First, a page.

So, remember when thousands of homes across the state lost all their value due to crumbling foundations? Of course you do. However, what you might not know is how our lawmakers plan on making things right again.
Want to guess how our state will pay to fix all those houses?
Fox 61 reports that the House passed a bill approving a $12 surcharge on all homeowners to pay for repairs. Actually, the original amount was $20. Lawmakers later dropped the amount to $10. But, surprising absolutely no one, they bumped it up to $12 before giving it the green light.
The bill passed 97-to-42 and now waits on the Senate.
Tim Heim, founder of The Connecticut Coalition against Crumbling Basements, expressed mixed feelings about the solution. Sure, he’s happy that the state finally acted on this. But, he thinks this lets insurance companies off the hook.
“Insurance companies need to be investigated and they also need to be mandated. If people aren’t happy with the $12 surcharge then what they need to do is call their state rep and call their senator and demand that they support that insurance companies be mandated to pay for this.”
Makes sense. Pretty smart of him to acknowledge that some people honestly won’t support the new fee. Especially since it’s not even the lawmakers’ fault that this happened.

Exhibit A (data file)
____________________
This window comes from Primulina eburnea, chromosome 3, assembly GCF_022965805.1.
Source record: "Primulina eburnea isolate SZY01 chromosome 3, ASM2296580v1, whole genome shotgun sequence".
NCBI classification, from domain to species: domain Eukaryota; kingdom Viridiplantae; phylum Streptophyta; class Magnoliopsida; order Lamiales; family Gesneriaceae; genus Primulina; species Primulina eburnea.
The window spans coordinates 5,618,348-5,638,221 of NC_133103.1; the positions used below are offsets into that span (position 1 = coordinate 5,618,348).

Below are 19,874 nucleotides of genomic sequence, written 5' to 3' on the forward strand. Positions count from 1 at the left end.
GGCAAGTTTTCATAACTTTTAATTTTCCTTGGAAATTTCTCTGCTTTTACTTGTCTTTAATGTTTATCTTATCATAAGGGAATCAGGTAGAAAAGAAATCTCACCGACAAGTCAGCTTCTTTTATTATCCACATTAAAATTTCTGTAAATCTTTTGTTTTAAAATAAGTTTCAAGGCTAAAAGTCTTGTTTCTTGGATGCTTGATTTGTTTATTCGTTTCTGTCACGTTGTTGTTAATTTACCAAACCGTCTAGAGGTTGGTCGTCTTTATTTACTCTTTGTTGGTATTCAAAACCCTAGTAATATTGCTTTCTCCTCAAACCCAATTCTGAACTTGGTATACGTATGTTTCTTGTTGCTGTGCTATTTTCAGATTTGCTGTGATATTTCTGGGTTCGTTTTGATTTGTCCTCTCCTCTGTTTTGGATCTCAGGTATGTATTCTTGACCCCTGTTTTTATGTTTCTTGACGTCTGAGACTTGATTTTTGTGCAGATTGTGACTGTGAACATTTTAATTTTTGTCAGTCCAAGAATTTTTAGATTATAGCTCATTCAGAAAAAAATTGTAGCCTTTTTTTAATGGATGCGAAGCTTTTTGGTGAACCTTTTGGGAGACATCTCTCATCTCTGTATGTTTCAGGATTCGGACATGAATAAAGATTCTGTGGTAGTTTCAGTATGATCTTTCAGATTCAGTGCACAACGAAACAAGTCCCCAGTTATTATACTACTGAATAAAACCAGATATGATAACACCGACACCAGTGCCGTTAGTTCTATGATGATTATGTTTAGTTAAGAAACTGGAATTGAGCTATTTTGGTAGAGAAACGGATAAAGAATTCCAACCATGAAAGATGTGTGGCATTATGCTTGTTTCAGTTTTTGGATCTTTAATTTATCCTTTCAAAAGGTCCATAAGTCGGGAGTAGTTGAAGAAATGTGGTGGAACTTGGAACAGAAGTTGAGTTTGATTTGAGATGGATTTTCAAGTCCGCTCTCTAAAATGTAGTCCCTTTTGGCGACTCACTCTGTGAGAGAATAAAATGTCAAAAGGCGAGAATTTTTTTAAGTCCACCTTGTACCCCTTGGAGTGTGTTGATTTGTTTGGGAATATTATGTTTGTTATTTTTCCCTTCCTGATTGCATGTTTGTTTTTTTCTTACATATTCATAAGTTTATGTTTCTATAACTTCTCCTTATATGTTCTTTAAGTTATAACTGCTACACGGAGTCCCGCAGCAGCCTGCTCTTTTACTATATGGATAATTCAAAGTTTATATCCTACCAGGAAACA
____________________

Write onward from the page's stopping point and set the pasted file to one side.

The crumbling foundations problem first surfaced in the 90’s. Eventually, investigators traced the source of the issue to a Willington quarry. The quarry used pyrrhotite, an iron sulfide that dissolves when exposed to water.
Makes total sense to use it on a structure that’ll face rain and snow for roughly 30 percent of any given year.
Despite having proof that the quarry and concrete maker built homes using faulty material, insurance companies say they don’t have to cover the damage.
The issue is simple: Connecticut is the insurance capital of the world. Despite that, it turned its back on those in need and with little protest from legislators.
Instead, insurers said unless homeowners allow their houses to completely collapse they won’t cover the damage. Apparently, they said their policies clearly state that a house needs to abruptly fall down to qualify for coverage.
Excuse me, what? No wonder why these homeowners took those insurance companies to court.
Ryan Barry, a lawyer for the plaintiffs, expressed his dismay to Insurance Journal:
“These houses are all in state of collapse! You shouldn’t have to wait for the house to fall into rubble, to cave into itself, to qualify for coverage.”
Despite that, our politicians seemed noncommittal on the lawsuit. Instead, our representatives worked to find additional revenue to help the homeowners.
Governor Malloy famously pleaded with FEMA to assist the affected families. However, the feds shrugged and claimed that the foundations issue didn’t meet their definition of a disaster:
“The crumbling foundation conditions experienced by individuals does not appear to constitute an emergency or major disaster. Rather, this appears to be a consumer product or construction safety issue, something which FEMA has previously not treated as constituting an emergency or major disaster incident as contemplated by the Stafford Act.”